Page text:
6 Tips for Flying with Ski Gear

By Lisa Medeiros Dec. 13, 2019
(Credit: Sergey Novikov)

Transporting skis, poles and boots is a breeze when you can throw them in the back of a vehicle and hit the road. But when travel plans require airline tickets, things get a bit more complicated. Check out our list of tips for making airline travel with ski gear a stress-free experience.

Invest in the right ski luggage

Be sure to purchase a wheeled ski bag. Not only will you travel through an airport with ease, but wheeled ski bags are typically roomier than those without wheels.

“Having a well-insulated bag is best to protect the edges and tips from getting dented or harmed,” Renee Runyon, ski sales lead at Denver’s REI store advised. “Our most popular ski roller bag is our DAKINE Fall Line Ski Roller with its 360-degree padding and enough space to carry two pairs of skis.”

Along with choosing a sturdy boot bag with adequate room, skiers concerned about the safety of their helmet should invest in a carry-on backpack with a helmet carrying system to help you avoid damaging your helmet in your checked luggage.

Check the airline policy

Not all airline ski bag policies are created equal, so you should do some research into the specific rules of the airline you plan to book. Most airlines will consider a ski bag and a boot bag as one piece of luggage as long as packed items are limited to skis, poles and boots.

Frequent-flying powder hounds will often sneak in socks, neck warmers and other light items without fear of being detected. If packed correctly, putting in a few extra cushy items will not only save room on packing but will create additional padding within the bag, minimizing the risk of damage to your gear. But avoid packing too many extra items. If the bags exceed the weight restrictions and additional packed items are discovered, the airline is likely to count the bags as two separate pieces of luggage.

While most travelers prefer a soft-sided ski bag, check with your airline to ensure it isn’t one of the few airlines – like Air Canada – that require ski gear be packed in a hard-shell case.

Airline
Make sure to review your airline’s policy when it comes to the type of ski bag you pack (Credit: VPales)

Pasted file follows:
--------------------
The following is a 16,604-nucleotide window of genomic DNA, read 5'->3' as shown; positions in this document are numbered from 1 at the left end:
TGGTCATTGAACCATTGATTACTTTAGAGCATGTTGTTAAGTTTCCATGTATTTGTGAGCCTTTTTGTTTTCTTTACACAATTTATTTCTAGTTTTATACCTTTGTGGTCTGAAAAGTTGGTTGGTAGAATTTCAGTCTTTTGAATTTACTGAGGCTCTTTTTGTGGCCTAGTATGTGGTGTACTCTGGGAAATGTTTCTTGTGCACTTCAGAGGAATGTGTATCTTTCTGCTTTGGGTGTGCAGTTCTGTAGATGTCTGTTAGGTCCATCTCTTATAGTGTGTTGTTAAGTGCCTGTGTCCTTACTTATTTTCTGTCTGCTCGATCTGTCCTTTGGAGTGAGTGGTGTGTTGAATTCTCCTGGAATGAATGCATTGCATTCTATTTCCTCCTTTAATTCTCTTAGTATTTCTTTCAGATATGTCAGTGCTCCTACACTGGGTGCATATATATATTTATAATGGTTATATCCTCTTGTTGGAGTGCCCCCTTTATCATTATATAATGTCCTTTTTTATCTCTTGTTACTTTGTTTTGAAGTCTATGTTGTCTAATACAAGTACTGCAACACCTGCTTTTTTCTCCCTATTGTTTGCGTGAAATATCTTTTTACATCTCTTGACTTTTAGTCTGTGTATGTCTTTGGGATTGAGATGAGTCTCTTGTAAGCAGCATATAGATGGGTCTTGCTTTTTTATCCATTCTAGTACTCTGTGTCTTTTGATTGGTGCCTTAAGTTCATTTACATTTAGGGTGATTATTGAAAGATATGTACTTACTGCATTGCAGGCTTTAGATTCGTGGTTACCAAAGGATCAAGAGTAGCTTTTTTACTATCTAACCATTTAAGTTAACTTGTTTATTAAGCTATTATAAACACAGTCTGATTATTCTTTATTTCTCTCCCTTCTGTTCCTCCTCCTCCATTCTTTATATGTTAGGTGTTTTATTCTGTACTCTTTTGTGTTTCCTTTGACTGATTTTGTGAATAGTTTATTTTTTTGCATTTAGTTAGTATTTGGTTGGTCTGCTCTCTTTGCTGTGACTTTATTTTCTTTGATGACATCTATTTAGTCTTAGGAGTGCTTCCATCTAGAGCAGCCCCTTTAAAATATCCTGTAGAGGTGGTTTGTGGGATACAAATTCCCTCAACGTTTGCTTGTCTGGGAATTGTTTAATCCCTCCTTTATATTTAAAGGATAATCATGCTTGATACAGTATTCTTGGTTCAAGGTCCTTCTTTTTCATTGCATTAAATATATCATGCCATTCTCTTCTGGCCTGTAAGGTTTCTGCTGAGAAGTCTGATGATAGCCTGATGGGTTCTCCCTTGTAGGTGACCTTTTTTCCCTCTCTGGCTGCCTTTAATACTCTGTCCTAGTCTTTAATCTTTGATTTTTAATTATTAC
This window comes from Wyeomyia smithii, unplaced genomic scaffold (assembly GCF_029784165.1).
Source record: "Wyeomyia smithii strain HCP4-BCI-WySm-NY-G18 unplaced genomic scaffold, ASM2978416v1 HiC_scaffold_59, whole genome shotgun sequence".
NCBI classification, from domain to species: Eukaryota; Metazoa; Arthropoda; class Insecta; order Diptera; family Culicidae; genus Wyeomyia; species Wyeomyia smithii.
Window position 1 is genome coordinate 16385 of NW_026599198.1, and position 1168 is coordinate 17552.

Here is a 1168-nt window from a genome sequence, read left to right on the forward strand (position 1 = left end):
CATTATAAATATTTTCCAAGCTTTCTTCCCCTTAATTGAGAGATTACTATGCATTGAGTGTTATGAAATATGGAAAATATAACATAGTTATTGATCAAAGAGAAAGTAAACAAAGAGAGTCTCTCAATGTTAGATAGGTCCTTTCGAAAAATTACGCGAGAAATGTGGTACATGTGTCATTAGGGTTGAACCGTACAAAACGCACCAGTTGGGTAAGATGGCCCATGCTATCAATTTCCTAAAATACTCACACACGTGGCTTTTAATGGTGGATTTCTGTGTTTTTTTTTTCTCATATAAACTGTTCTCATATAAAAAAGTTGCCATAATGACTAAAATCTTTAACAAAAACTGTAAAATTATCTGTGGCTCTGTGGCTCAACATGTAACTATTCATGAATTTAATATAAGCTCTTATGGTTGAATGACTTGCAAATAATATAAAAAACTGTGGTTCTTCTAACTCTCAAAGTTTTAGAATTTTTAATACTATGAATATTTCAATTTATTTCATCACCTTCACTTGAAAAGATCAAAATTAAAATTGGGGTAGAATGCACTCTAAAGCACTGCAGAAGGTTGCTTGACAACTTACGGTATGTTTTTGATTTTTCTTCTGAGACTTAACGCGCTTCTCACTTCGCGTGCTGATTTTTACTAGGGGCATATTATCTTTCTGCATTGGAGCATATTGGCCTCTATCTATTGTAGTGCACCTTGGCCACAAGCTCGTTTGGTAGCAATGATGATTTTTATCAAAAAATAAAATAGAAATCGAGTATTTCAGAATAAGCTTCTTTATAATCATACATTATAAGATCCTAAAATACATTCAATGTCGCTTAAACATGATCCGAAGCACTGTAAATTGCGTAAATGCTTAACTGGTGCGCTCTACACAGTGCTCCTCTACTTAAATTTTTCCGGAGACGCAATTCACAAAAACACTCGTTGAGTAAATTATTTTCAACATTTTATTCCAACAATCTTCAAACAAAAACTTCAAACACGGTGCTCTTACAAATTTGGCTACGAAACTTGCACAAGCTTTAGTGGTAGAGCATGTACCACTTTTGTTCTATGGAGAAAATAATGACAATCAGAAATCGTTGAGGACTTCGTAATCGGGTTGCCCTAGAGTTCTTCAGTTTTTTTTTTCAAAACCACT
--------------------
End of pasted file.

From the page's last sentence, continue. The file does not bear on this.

Bring boots as a carry-on

Though it’s convenient to check both your ski and boot bags – especially when they count as one item – it’s a good idea to bring the boot bag as a carry-on. Nothing will ruin a ski trip faster than having your perfectly worn-in ski boots go missing at the baggage carousel. In the event of lost luggage, skis can easily be rented, but it’s best to keep boots close at hand.

Place luggage tags outside and inside the ski bags

When traveling with expensive cargo like skis, you’ll want to take every precaution to ensure they don’t get lost. Outside tags are a good start, but they aren’t enough. Be sure to tag the inside of the bag with your name, cell number, email and home address. In the event the outside tag gets lost in transit, there is a backup method to reconnect you with your lost ski gear.

Use a ski shipping company

Make your travel as hassle-free as possible and take the worry out of lost luggage by having your skis shipped directly to the resort or lodge. Companies like Skip Skis , the world’s premier ski and luggage shipping provider, will ship your gear – and even your luggage – from your home to your destination. Your gear will be waiting for you upon your arrival.

Nick Coleman, CEO of Ship Skis, and his team know first hand the hassle of traveling with ski gear. “As avid skiers ourselves, we understand the challenge that comes with lugging your winter gear to and from the slopes. The amount of bags add up quickly, especially when you’re in a group,” he said.

Pack a screwdriver to tighten bindings

Rattling around in the cargo bin of an airplane is likely to loosen up the bindings of your skis. Don’t miss out on precious time on the trails by hunting down a screwdriver to tighten those bindings. Toss the tool in your checked bag, and you’ll be careening down the mountain in no time.

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